CUYAHOGA COUNTY, Ohio —

School is back in session for the year, which means drivers need to once again slow down in school zones.

But it always seems that some motorists miss the memo. In 2018 alone, the Ohio State Highway Patrol issued more than 800 school zone citations in Northeast Ohio.

Understanding Ohio law when it comes to school zones is the best way to avoid getting a ticket this school year.

WHEN TO SLOW DOWN

Ohio Revised Code 4511.21 says drivers need to slow down to 20 mph in school zones when children are going to or leaving campus during the start and end of the school day. The lowered speed limit is also in effect during recess hours, and when 20 mph school speed limit signs are in place -- this means the exact times in which drivers are supposed to slow down varies depending on the school.

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Although school zones have a sign indicating the start of a zone, that sign is not required to have flashing lights or the posted hours in which the lower speed limit is in effect. Therefore, just because you don't see lights activated or hours posted, it doesn't mean you're not required to slow down.

However, Lieutenant Rob Gable from the Ohio State Highway Patrol says among schools and officers who enforce speeds and issue tickets in school zones, the best practice is to ensure that there are flashing lights or hours posted.  This way drivers will be alerted to the times when children are most likely to be present.

HOW TO AVOID GETTING A TICKET

Lt. Gable also offers three tips to help drivers avoid getting a ticket in a school zone.

First... If there are flashing lights or hours posted, abide by that 20 mph speed limit.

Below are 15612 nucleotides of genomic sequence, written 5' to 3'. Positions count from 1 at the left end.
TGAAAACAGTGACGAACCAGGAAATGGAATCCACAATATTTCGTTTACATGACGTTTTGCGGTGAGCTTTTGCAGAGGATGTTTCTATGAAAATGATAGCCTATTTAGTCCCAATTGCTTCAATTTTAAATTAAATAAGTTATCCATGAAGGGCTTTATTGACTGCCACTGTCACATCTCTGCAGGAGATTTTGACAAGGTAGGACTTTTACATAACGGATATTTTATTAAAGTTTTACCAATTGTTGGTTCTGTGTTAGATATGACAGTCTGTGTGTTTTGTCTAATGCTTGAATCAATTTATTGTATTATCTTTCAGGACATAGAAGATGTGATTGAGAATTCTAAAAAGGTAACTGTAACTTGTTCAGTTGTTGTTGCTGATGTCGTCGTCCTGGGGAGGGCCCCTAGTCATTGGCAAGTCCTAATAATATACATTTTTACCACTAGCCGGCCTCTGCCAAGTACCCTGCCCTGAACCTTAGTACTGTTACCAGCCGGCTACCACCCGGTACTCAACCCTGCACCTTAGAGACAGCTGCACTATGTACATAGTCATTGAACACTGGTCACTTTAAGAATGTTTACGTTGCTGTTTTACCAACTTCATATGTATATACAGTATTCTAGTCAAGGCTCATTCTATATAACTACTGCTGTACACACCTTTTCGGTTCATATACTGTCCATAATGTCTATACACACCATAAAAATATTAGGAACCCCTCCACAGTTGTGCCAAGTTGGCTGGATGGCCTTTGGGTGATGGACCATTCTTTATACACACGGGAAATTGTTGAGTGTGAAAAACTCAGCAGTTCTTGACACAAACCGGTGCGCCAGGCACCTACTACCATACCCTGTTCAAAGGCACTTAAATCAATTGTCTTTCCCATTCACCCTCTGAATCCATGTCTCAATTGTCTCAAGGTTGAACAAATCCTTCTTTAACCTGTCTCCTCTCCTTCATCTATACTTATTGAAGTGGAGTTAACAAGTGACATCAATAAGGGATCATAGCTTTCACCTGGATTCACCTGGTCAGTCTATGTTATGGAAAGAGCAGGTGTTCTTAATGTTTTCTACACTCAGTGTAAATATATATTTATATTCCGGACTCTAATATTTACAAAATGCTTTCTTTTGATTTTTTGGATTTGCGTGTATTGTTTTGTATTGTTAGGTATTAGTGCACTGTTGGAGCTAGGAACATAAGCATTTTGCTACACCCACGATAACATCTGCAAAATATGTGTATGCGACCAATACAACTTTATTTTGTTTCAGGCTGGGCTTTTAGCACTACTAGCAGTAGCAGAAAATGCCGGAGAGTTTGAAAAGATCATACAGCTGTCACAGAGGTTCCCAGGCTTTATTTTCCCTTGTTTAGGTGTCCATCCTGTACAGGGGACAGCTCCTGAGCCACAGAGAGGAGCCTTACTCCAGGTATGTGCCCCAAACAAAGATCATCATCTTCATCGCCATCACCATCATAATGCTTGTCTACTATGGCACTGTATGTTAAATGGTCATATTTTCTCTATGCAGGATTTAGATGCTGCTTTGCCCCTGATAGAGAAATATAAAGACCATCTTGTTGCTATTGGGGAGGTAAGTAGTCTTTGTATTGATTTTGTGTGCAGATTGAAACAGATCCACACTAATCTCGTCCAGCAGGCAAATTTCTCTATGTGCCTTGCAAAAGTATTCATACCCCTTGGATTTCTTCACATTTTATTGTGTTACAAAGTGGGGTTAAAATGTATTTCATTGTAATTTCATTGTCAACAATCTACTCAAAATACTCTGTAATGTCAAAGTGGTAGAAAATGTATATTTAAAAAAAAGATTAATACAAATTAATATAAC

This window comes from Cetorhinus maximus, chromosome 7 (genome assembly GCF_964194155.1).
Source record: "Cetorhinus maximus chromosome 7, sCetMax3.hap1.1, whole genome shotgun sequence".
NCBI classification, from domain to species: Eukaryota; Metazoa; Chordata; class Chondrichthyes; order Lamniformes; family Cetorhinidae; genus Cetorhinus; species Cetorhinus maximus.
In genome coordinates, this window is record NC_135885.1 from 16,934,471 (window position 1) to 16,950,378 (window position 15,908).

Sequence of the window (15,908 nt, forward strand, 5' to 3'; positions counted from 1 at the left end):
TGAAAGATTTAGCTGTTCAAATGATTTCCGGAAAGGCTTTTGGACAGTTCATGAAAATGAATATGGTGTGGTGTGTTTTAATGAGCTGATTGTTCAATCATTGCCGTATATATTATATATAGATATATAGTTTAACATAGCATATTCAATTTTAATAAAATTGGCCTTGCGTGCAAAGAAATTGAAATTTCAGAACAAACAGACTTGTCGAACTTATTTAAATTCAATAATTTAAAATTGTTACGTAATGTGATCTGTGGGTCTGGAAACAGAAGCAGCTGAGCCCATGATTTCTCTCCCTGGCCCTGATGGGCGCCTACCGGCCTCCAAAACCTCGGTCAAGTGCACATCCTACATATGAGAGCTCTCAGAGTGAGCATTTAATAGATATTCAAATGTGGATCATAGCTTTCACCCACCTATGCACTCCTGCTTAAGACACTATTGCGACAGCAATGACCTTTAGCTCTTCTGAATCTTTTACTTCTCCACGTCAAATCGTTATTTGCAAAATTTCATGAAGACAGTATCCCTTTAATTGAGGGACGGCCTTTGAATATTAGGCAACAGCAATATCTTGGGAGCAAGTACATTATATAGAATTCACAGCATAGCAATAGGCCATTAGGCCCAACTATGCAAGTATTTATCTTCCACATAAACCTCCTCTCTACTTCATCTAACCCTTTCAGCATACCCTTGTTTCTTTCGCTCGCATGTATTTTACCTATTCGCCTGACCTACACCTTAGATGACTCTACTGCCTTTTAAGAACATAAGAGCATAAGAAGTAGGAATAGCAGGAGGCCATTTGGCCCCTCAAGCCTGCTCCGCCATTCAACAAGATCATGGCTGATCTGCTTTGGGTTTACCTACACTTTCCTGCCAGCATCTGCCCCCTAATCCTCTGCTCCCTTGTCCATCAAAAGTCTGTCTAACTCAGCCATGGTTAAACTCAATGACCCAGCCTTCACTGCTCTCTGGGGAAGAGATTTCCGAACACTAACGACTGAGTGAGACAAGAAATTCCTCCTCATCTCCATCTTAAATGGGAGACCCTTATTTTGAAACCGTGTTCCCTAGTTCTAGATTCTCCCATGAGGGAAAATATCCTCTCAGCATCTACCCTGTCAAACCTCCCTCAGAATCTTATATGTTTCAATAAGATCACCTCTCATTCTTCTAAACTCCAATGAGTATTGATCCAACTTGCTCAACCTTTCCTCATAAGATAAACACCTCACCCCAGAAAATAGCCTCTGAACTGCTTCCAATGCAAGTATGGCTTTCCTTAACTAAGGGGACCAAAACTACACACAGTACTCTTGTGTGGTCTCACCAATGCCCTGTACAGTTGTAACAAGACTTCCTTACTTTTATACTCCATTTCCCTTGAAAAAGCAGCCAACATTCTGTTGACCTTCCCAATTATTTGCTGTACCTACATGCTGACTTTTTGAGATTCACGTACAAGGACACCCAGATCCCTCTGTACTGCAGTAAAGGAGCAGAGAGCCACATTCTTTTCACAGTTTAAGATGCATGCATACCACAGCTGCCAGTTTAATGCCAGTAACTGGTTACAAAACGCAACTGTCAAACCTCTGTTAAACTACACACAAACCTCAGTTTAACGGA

“The law is such that when kids are present, the speed limit is reduced,” Lt. Gable says. "The spirit of the law is to protect children.”

Second... Pay attention!

Lt. Gable says most people who received citations didn’t even realize they were in a school zone.

Finally... Slow down to that 20 mph speed when you see students -- even if the lights are not flashing or hours are not posted.  

“If everyone is doing that, there is no need to worry about getting a ticket," Gable says. "It's about safety, not just obeying a law. The reality is that some people disregard safety, and not only do they not slow down in a school zone, they speed above the regular posted speed or drive completely distracted through the zone.” 

PENALTIES

Those caught speeding through a school zone face a minor misdemeanor and fines of up to $150.  

Fines go up if the driver has committed similar traffic offenses within the last year, is caught driving more than 35 mph in a school zone, or if the driver is caught speeding through the zone while distracted.